The fossil fuel divestment movement has attracted a lot of attention and support. Institutions with over $12 trillion of assets have pledged to divest some or all of their fossil-fuel related holdings (coal, oil, or natural gas). Student-led groups and the environmental organization 350.org have helped secure this level of commitment in less than 10 years.
Divestment as a form of protest is not new. Similar campaigns against tobacco, alcohol, and nuclear power stretch back decades. Advocacy to end Apartheid in South Africa and genocide in the Darfur region of Sudan also used divestment as a tactic.
One of the principal aims of the fossil-fuel divestment effort is to delegitimize the industry and make it more difficult for governments to avoid policies promoting the transition to a low carbon economy. Another goal is to deprive companies of the financing they need to continue extracting hydrocarbons from the ground. History may provide some guidance as to whether we can expect divestment to achieve these primary objectives.
Evaluating the success of past divestment campaigns is challenging (Apfel 2015). The contribution of divestment to political and social policy shifts is uncertain as it is never used in isolation. Divestment is just one of many advocacy tools, and advocacy is only one of many factors that determine political and social outcomes. Media accounts draw parallels between the fossil-fuel divestment movement and the divestment campaign to end Apartheid as proof that “divestment works.” But what about the role of post-cold war international politics and civil unrest in South Africa? Divestment might have helped, but proclaiming its efficacy — despite being single tactic in a broader effort — appears unwarranted.
The ability of divestment campaigns to “starve” companies of capital is easier to assess. On this front, previous campaigns appear to have failed. There is no consensus in the literature as to whether investment returns differ between “ethical” and “conventional” portfolios (Halcoussis and Lowenberg 2019). Given the close relationship between investment returns and financing costs over longer time horizons, it is difficult to conclude that risk-adjusted financing costs have been materially altered by divestment movements.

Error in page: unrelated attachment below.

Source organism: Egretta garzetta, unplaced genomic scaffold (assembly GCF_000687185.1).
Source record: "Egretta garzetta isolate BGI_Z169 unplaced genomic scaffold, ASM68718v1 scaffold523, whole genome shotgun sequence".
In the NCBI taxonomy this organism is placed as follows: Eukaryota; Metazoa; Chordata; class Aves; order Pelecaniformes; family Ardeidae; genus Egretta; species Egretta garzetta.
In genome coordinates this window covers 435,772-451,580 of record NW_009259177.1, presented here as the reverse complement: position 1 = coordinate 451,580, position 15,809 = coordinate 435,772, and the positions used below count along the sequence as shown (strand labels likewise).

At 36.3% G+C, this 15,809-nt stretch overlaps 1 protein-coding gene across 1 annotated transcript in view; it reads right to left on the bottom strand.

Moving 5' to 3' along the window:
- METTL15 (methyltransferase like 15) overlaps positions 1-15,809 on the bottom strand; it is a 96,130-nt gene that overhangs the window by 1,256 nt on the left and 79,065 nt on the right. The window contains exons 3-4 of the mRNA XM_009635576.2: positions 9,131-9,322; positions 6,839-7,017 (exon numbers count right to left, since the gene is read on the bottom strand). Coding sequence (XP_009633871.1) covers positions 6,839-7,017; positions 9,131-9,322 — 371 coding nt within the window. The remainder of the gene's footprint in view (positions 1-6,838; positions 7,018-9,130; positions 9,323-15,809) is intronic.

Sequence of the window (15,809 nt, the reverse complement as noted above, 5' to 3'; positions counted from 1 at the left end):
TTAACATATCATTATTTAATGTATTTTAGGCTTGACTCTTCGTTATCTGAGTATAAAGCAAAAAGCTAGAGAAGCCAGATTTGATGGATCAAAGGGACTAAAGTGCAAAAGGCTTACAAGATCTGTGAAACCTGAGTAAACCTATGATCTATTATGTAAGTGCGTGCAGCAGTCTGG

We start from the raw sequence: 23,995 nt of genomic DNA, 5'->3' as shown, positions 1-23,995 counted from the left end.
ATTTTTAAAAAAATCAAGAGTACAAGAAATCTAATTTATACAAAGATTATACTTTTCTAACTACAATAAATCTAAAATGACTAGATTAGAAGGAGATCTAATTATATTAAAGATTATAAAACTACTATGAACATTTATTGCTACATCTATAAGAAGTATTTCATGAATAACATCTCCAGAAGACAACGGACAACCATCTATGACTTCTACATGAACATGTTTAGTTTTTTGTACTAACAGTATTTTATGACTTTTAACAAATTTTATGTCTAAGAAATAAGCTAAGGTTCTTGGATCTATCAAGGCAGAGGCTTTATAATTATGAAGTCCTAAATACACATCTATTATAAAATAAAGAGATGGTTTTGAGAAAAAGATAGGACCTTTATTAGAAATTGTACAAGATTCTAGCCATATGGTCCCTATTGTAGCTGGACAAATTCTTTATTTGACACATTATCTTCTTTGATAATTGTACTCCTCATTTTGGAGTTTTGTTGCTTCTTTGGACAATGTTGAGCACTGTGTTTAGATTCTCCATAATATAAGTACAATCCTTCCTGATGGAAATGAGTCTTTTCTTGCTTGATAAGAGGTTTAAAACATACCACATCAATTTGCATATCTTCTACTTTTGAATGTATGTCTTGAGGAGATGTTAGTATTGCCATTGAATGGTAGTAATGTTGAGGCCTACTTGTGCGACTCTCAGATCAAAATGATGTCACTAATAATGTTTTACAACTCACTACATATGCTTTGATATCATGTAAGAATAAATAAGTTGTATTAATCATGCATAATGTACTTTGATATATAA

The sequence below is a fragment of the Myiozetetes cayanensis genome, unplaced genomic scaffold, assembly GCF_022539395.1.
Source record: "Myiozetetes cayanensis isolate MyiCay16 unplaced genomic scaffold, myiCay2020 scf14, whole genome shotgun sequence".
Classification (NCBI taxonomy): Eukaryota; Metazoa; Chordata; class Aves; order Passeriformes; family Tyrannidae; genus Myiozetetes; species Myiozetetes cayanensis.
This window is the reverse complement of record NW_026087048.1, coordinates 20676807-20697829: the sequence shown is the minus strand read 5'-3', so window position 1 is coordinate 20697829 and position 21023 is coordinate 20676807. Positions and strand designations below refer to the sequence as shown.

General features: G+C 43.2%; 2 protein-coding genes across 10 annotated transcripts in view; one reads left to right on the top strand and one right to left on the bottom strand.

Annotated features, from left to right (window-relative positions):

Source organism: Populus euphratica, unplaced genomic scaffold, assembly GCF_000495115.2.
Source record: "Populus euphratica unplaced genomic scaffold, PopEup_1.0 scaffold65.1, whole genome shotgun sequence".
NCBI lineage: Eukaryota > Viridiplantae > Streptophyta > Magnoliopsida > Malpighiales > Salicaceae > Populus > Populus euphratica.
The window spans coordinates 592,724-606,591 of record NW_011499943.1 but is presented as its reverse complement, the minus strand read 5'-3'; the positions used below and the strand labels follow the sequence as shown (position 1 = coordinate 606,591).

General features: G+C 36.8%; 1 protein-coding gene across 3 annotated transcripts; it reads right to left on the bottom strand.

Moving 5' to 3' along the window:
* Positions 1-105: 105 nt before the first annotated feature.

The inability of moral actors to deprive entire industries of capital becomes clearer when you look at economic output. The history of tobacco is a case in point. If the tobacco divestment campaigns of the 1980s and 1990s had successfully driven up the industry’s cost of capital, the global market supply of tobacco products would be expected to decline and there would be far fewer smokers. In fact, the World Health Organization (WHO) estimates the number of male tobacco users worldwide didn’t peak until 2018. And while global tobacco use is declining, the pace of change is slow as population growth partially offsets the prevalence of smoking. The number of tobacco users has fallen just 5% over the past 20 years, according to WHO data.
Source: World Health Organization, WHO Global Report on Trends in Prevalence of Tobacco Use 2000-2025, Third Edition.
If the analysis ends here, we may conclude that divestment is still unequivocally positive — it fails to punish companies directly, but potentially serves as a galvanizing force for policy change along with other tactics (even if we can’t measure its relative contribution). Unfortunately, divestment also has consequences.